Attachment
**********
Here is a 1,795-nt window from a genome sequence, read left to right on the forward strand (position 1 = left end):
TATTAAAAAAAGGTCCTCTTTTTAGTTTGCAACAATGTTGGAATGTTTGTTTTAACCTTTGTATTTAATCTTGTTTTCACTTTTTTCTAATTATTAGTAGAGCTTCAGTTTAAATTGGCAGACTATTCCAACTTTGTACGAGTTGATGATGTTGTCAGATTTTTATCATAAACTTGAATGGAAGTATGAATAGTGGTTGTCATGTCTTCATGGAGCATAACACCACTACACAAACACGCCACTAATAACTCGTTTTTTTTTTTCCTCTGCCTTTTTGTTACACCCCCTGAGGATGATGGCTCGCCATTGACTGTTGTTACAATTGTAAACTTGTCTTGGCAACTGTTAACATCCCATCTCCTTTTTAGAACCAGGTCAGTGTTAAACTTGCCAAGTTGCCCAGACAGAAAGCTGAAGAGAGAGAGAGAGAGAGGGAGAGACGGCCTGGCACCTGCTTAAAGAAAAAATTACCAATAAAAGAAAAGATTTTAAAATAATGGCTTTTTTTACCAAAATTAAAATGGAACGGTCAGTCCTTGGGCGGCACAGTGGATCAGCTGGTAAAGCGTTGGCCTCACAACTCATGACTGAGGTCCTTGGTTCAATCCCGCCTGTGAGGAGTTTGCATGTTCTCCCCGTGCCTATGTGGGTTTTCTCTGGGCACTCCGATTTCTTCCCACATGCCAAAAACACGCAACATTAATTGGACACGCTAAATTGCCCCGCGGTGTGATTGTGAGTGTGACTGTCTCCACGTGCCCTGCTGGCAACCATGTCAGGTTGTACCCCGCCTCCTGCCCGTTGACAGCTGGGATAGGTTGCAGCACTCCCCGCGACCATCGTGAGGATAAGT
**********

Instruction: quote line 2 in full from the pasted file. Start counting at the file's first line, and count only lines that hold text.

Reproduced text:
TATTAAAAAAAGGTCCTCTTTTTAGTTTGCAACAATGTTGGAATGTTTGTTTTAACCTTTGTATTTAATCTTGTTTTCACTTTTTTCTAATTATTAGTAGAGCTTCAGTTTAAATTGGCAGACTATTCCAACTTTGTACGAGTTGATGATGTTGTCAGATTTTTATCATAAACTTGAATGGAAGTATGAATAGTGGTTGTCATGTCTTCATGGAGCATAACACCACTACACAAACACGCCACTAATAACTCGTTTTTTTTTTTCCTCTGCCTTTTTGTTACACCCCCTGAGGATGATGGCTCGCCATTGACTGTTGTTACAATTGTAAACTTGTCTTGGCAACTGTTAACATCCCATCTCCTTTTTAGAACCAGGTCAGTGTTAAACTTGCCAAGTTGCCCAGACAGAAAGCTGAAGAGAGAGAGAGAGAGAGGGAGAGACGGCCTGGCACCTGCTTAAAGAAAAAATTACCAATAAAAGAAAAGATTTTAAAATAATGGCTTTTTTTACCAAAATTAAAATGGAACGGTCAGTCCTTGGGCGGCACAGTGGATCAGCTGGTAAAGCGTTGGCCTCACAACTCATGACTGAGGTCCTTGGTTCAATCCCGCCTGTGAGGAGTTTGCATGTTCTCCCCGTGCCTATGTGGGTTTTCTCTGGGCACTCCGATTTCTTCCCACATGCCAAAAACACGCAACATTAATTGGACACGCTAAATTGCCCCGCGGTGTGATTGTGAGTGTGACTGTCTCCACGTGCCCTGCTGGCAACCATGTCAGGTTGTACCCCGCCTCCTGCCCGTTGACAGCTGGGATAGGTTGCAGCACTCCCCGCGACCATCGTGAGGATAAGT